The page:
EBIONITES (from = "the poor"):
By: Kaufmann Kohler
Sect of Judæo-Christians of the second to the fourth century. They believed in the Messianic character of Jesus, but denied his divinity and supernatural origin; observed all the Jewish rites, such as circumcision and the seventh-day Sabbath; and used a gospel according to Matthew written in Hebrew or Aramaic, while rejecting the writings of Paul as those of an apostate (Irenæus, "Adversus Hæreses," i. 262; Origen, "Contra Celsum," ii. 1; Eusebius, "Hist. Eccl." iii. 27; Hippolytus, "Refutatio Hæresium," vii. 34; Jerome, Commentary on Isaiah, i. 3, 12; on Matt. xii. 13). Some Ebionites, however, accepted the doctrine of the supernatural birth of Jesus, and worked out a Christology of their own (Origen, l.c. v. 61).
The origin of the Ebionites was, perhaps intentionally, involved at an early date in legend. Origen ("De Principiis," iv. 1, 22; "Contra Celsum," ii. 1) still knew that the meaning of the name "Ebionim" was "poor," but refers it to the poverty of their understanding (comp. Eusebius, l.c.), because they refused to accept the Christology of the ruling Church. Later a mythical person by the name of Ebion was invented as the founder of the sect, who, like Cerinth, his supposed teacher, lived among the Nazarenes in Kokabe, a village in the district of Basan on the eastern side of the Jordan, and, having spread his heresy among the Christians who fled to this part of Palestine after the destruction of the Temple, migrated to Asia and to Rome (Epiphanius, "Hæreses," xxx. 1, 2; Hippolytus, l.c. vii. 35, x. 22; Tertullian, "De Præscriptione Hæreticorum," 33). The early Christians called themselves preferably "Ebionim" (the poor; comp. Epiphanius, l.c. xxx. 17; Minucius Felix Octavius, ch. 36), because they regarded self-imposed poverty as a meritorious method of preparation for the Messianic kingdom, according to Luke vi. 20, 24: "Blessed are ye poor: for yours is the kingdom of God"; and "Woe unto you that are rich! for ye have received your consolation" (=Messianic share; Matt. v. 3, "the poor in spirit," is a late modification of the original; comp. Luke iv. 18, vii. 22; Matt. xix. 21 et seq., xxvi. 9 et seq.; Luke xix. 8; John xii. 5; Rom. xv. 26; II Cor. vi. 10, viii. 9; Gal. ii. 10; James ii. 5 et seq.). Accordingly they dispossessed themselves of all their goods and lived in communistic societies (Acts iv. 34 et seq.). In this practise the Essenes also were encouraged, partly by Messianic passages, such as Isa. xi. 4, xlix. 3 (comp. Ex. R. xxxi.), partly by Deut. xv. 11: "The poor shall never cease out of the land"—a passage taken to be a warning not to embark upon commerce when the study of the Law is thereby neglected (Ta'an. 21a; comp. also Mek., Beshallaḥ, ii., ed. Weiss, 56; see notes).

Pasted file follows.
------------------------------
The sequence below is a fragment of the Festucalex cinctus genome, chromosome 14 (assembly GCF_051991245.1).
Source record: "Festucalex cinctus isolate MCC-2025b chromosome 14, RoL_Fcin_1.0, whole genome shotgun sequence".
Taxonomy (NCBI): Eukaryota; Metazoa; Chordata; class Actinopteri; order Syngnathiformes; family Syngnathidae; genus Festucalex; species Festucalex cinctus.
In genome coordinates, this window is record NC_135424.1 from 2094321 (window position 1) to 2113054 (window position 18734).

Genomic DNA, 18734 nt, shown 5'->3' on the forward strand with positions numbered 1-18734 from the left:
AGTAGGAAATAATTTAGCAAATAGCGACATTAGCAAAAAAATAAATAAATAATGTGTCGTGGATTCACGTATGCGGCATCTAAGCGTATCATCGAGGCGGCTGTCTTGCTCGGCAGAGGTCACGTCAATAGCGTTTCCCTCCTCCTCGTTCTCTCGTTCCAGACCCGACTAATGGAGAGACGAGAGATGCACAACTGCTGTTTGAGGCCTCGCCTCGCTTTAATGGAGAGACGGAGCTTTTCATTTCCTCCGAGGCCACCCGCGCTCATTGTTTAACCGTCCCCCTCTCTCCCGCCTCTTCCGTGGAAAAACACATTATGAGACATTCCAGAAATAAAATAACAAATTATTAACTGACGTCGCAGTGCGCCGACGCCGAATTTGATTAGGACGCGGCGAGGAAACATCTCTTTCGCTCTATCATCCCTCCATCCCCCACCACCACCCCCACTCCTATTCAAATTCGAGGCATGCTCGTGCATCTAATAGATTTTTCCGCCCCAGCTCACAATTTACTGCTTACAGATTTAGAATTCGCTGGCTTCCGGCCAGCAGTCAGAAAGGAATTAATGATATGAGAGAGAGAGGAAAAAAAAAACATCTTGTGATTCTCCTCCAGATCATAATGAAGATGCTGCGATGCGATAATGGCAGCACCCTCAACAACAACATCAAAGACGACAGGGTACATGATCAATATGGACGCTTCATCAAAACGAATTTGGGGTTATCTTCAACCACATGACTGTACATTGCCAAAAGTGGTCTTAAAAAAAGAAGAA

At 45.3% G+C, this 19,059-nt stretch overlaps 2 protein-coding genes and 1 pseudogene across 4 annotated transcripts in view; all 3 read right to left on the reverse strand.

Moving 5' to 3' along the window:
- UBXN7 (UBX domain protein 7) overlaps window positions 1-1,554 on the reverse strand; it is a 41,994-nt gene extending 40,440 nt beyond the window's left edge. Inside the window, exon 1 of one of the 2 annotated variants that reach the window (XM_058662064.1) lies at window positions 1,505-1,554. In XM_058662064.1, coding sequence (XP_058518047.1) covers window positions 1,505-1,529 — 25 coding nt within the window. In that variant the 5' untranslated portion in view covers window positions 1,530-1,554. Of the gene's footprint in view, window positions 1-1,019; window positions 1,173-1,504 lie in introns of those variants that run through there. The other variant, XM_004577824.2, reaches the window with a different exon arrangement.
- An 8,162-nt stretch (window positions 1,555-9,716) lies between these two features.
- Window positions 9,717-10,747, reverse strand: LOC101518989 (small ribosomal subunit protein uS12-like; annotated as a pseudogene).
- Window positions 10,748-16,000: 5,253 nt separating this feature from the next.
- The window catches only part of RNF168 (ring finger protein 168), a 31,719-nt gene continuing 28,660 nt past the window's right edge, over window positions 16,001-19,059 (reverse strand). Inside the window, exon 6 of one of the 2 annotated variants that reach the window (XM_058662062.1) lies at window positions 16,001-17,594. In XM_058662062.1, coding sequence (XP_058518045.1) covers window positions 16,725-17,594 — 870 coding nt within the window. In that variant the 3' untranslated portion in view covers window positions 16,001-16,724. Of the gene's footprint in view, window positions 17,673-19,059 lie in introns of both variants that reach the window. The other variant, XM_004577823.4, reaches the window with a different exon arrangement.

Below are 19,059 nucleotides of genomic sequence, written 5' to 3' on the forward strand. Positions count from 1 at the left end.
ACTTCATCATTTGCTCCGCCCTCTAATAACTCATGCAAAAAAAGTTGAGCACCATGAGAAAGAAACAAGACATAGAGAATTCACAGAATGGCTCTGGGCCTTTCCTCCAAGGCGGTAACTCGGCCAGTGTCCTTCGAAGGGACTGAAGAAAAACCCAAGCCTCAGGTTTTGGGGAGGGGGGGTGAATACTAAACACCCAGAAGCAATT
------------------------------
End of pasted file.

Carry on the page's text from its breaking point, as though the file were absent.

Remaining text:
Origen (l.c. ii. 1), while not clear as to the precise meaning of the term "Ebionim," gives the more important testimony that all Judæo-Christians were called "Ebionites." The Christians that fled to the trans-Jordanic land (Eusebius, "Hist. Eccl." iii. 5, 3), remaining true to their Judean traditions, were afterward regarded as a heretic sect of the Ebionites, and hence rose the legend of Ebion. To them belonged Symmachus, the Bible translator (ib. vi. 17).
- Herzog-Hauck, Real-Encyc. s.v. Ebioniten;
- Harnack, History of Dogma, pp. 299-300, Boston, 1895;
- Hilgenfeld, Ketzergeschichte, 1884, pp. 421-446, where the legendary Ebion is treated as a historical person.